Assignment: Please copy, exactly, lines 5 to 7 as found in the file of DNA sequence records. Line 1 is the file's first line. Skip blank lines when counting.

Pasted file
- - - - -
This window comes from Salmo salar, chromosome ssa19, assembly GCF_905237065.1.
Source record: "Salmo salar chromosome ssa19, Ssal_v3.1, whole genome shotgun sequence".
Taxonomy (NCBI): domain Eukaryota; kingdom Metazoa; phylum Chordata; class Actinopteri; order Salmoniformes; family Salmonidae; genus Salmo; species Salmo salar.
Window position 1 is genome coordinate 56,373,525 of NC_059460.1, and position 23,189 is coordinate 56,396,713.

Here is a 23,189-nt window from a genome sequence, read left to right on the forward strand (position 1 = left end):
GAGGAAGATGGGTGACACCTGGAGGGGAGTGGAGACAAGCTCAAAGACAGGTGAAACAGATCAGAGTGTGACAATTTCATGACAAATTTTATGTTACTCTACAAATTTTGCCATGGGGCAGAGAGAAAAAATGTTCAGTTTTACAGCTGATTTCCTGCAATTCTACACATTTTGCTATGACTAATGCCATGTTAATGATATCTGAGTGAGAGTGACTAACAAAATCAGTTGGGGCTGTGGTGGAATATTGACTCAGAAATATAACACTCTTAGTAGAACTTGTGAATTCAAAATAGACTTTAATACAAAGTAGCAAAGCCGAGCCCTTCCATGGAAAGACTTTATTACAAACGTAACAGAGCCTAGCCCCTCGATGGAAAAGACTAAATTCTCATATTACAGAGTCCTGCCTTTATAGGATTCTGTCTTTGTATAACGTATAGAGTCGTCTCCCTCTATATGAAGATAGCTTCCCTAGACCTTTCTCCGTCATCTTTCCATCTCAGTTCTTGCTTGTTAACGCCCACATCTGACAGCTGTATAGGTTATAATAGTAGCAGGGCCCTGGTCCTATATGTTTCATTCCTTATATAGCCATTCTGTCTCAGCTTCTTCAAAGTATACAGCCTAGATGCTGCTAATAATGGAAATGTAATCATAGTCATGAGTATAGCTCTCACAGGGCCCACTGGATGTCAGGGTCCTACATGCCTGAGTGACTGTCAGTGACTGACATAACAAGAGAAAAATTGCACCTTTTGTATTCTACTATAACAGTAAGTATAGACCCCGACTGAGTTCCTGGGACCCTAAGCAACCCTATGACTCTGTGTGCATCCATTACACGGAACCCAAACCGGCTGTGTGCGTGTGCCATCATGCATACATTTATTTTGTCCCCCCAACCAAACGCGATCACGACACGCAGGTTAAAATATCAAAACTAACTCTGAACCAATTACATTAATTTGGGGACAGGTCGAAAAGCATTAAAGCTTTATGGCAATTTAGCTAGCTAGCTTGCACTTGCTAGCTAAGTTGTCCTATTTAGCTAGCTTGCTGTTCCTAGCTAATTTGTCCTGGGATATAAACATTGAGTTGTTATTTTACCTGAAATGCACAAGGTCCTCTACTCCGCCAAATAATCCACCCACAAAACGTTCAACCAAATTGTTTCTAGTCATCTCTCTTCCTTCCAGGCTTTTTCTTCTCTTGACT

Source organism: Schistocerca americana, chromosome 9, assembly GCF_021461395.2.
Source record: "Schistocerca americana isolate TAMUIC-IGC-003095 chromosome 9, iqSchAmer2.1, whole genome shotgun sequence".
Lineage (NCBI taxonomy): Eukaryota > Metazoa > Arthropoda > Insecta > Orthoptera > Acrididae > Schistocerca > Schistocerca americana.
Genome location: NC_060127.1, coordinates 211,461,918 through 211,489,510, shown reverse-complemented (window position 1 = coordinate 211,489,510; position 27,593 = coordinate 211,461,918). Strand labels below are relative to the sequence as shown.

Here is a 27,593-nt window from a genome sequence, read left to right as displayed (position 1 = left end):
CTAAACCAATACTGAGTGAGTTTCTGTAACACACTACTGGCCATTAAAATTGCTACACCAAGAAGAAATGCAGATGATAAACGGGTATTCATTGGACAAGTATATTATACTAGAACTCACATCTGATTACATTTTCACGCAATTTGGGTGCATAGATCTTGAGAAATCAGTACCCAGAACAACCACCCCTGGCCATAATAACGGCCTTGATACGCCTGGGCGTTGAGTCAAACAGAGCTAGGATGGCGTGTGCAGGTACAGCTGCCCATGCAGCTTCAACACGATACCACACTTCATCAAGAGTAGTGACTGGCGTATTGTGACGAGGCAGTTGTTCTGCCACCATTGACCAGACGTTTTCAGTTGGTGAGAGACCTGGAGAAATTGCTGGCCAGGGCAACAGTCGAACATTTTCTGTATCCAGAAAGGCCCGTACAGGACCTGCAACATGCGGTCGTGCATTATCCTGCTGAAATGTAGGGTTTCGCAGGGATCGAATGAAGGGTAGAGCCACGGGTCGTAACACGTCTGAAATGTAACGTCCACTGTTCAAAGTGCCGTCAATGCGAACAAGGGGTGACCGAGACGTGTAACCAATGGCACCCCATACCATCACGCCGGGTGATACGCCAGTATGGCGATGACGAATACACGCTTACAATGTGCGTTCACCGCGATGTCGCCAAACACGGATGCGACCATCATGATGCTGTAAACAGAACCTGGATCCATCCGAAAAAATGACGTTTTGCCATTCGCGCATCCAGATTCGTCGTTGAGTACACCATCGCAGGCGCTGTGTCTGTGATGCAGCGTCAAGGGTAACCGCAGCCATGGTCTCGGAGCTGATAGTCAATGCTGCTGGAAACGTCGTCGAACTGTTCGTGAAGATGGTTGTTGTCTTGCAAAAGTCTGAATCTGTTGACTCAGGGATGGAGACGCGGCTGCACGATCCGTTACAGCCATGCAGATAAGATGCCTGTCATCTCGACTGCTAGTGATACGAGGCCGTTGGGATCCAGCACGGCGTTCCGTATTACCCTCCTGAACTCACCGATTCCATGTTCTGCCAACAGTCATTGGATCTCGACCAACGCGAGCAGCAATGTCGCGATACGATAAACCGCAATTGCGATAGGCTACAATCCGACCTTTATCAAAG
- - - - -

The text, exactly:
Here is a 23,189-nt window from a genome sequence, read left to right on the forward strand (position 1 = left end):
GAGGAAGATGGGTGACACCTGGAGGGGAGTGGAGACAAGCTCAAAGACAGGTGAAACAGATCAGAGTGTGACAATTTCATGACAAATTTTATGTTACTCTACAAATTTTGCCATGGGGCAGAGAGAAAAAATGTTCAGTTTTACAGCTGATTTCCTGCAATTCTACACATTTTGCTATGACTAATGCCATGTTAATGATATCTGAGTGAGAGTGACTAACAAAATCAGTTGGGGCTGTGGTGGAATATTGACTCAGAAATATAACACTCTTAGTAGAACTTGTGAATTCAAAATAGACTTTAATACAAAGTAGCAAAGCCGAGCCCTTCCATGGAAAGACTTTATTACAAACGTAACAGAGCCTAGCCCCTCGATGGAAAAGACTAAATTCTCATATTACAGAGTCCTGCCTTTATAGGATTCTGTCTTTGTATAACGTATAGAGTCGTCTCCCTCTATATGAAGATAGCTTCCCTAGACCTTTCTCCGTCATCTTTCCATCTCAGTTCTTGCTTGTTAACGCCCACATCTGACAGCTGTATAGGTTATAATAGTAGCAGGGCCCTGGTCCTATATGTTTCATTCCTTATATAGCCATTCTGTCTCAGCTTCTTCAAAGTATACAGCCTAGATGCTGCTAATAATGGAAATGTAATCATAGTCATGAGTATAGCTCTCACAGGGCCCACTGGATGTCAGGGTCCTACATGCCTGAGTGACTGTCAGTGACTGACATAACAAGAGAAAAATTGCACCTTTTGTATTCTACTATAACAGTAAGTATAGACCCCGACTGAGTTCCTGGGACCCTAAGCAACCCTATGACTCTGTGTGCATCCATTACACGGAACCCAAACCGGCTGTGTGCGTGTGCCATCATGCATACATTTATTTTGTCCCCCCAACCAAACGCGATCACGACACGCAGGTTAAAATATCAAAACTAACTCTGAACCAATTACATTAATTTGGGGACAGGTCGAAAAGCATTAAAGCTTTATGGCAATTTAGCTAGCTAGCTTGCACTTGCTAGCTAAGTTGTCCTATTTAGCTAGCTTGCTGTTCCTAGCTAATTTGTCCTGGGATATAAACATTGAGTTGTTATTTTACCTGAAATGCACAAGGTCCTCTACTCCGCCAAATAATCCACCCACAAAACGTTCAACCAAATTGTTTCTAGTCATCTCTCTTCCTTCCAGGCTTTTTCTTCTCTTGACT

Source organism: Schistocerca americana, chromosome 9, assembly GCF_021461395.2.